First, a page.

Under the karakasa is a lantern with the words 'productive crops'. When the fireworks of the karakasa have finished, bottle rockets are fired into the night sky and the festival ends.
Mikawa Fireworks are a traditional industry of Okazaki, Aichi Prefecture. Fireworks first began to be made when gunpowder became openly available during the Edo period. The making of firearms developed here in Okazaki and soon evolved into the production of fireworks.
The first fireworks entered Japan when the King of England presented them as a gift to the Shogun in Edo during the 1600s. On the night of August 6th, 1613, Hidetada, the second Shogun of Edo, set off the fireworks to welcome guests. Soon after, many fireworks were made and displayed, but much time was still needed to perfect the methods and skills of its production. Due to the many injuries caused by fireworks, they were once banned by the government.
Some of the most famous Mikawa Fireworks are the sea-based displays and the goldfish fireworks. The first fireworks display to take place in Mikawa was part of a festival held in 1948. The Okazaki Fireworks Display, as it is now known, is still held annually today.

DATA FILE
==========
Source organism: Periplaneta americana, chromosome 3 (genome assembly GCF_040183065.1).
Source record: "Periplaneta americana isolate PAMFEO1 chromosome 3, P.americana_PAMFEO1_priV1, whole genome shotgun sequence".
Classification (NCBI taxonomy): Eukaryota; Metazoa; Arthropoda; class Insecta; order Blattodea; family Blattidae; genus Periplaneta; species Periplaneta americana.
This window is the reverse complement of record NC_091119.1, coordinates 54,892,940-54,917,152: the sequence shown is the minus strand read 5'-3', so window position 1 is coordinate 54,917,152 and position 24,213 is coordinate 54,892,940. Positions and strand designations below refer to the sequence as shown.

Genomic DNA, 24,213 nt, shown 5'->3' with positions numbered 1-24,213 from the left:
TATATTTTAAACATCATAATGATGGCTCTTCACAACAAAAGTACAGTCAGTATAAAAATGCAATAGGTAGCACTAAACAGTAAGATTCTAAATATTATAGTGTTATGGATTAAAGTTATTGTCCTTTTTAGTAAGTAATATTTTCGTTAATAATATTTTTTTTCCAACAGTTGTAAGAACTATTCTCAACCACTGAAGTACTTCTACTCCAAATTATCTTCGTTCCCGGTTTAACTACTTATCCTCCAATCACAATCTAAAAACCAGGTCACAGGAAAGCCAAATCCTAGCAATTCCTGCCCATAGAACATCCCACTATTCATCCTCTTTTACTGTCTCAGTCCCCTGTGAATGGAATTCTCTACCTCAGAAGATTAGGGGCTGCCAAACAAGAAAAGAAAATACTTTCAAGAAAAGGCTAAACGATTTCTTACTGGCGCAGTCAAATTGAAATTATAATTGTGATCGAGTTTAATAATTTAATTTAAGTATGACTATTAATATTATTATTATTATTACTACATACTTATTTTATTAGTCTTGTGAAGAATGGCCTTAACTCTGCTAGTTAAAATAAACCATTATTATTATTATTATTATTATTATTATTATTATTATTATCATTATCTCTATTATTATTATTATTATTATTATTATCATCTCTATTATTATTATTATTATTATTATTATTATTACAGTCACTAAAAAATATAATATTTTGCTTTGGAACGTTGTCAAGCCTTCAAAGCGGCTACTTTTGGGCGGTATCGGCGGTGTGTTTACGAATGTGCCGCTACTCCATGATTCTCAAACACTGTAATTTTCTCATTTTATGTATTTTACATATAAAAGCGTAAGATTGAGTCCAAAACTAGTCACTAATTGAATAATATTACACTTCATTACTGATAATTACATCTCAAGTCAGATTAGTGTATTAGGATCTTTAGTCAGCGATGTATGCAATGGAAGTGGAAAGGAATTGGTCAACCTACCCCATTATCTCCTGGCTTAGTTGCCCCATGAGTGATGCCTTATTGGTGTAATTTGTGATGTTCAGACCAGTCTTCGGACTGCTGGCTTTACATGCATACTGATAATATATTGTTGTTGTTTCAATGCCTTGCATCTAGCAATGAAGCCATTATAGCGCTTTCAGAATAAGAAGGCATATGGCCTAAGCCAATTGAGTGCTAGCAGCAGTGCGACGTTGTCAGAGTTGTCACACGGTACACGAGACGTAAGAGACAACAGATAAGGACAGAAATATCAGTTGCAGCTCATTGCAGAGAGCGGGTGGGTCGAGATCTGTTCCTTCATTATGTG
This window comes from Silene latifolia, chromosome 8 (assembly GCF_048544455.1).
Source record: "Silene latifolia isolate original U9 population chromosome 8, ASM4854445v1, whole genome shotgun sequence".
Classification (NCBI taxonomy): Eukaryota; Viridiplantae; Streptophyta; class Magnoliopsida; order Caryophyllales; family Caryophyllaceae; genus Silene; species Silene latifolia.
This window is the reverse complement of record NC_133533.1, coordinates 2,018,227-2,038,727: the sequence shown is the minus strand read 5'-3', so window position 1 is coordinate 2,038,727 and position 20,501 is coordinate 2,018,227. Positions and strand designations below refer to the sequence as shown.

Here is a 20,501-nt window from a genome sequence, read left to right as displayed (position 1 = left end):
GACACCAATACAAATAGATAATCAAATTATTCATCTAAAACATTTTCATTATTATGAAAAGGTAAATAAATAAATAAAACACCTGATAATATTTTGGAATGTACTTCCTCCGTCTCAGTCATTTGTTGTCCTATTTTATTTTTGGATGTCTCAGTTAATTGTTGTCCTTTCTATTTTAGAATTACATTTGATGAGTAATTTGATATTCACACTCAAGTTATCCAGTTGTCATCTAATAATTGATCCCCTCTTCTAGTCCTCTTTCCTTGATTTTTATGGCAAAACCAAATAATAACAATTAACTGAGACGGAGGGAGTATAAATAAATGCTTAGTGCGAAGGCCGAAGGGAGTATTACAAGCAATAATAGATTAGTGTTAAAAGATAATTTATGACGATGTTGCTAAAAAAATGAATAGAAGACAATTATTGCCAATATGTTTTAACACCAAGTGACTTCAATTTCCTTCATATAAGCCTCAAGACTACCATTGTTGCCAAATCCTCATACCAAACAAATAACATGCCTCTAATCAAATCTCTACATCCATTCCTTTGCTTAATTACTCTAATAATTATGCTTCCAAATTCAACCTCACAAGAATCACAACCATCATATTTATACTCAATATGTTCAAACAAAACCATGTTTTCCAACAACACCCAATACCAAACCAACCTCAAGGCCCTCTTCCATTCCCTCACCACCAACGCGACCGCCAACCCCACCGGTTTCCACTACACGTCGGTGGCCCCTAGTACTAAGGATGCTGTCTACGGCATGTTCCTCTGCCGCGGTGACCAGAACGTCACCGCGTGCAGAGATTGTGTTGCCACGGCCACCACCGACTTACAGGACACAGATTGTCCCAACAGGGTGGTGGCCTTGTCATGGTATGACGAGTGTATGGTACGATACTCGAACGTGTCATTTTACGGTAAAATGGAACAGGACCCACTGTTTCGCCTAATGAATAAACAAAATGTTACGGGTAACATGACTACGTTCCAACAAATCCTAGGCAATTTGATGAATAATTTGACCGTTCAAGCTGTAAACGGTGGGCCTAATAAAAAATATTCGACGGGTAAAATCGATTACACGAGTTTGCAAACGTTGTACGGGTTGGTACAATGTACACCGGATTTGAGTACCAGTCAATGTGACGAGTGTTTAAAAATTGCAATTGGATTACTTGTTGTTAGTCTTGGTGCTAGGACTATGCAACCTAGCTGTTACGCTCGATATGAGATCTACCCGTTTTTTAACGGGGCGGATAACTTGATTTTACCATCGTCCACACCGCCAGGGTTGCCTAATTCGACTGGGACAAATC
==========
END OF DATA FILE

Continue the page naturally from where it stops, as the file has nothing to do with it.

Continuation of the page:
Tezutsu ('hand-tube') hanabi are fireworks consisting of a large bamboo cylinder that is held in the hands and fired. Smokeless black gunpowder fires out from the top of the tube opening. The main tube of the firework is hollowed out from a green bamboo about 10cm in diameter and 70~80cm long. Hemp rope is twined around it.
The origin of tezutsu hanabi is believed to be the 'noroshi', which was a form of communication by beacons in the Civil War period. With the introduction of black gunpowder and the gun, noroshi improved greatly. In 1700 (Ganroku 13), was being described as the 'giant noroshi'. It is considered that 'noroshi' had developed well enough by that time, to be appreciated more as a firework, than as smoke communication. Later, tezutsu hanabi were used as a form of prayer at festivals for bumper crops.
The gigantic column of flame shooting out from the tezutsu hanabi is vigorous, mesmerizing the viewer with its thrilling sound and light like an Ukiyo-e print.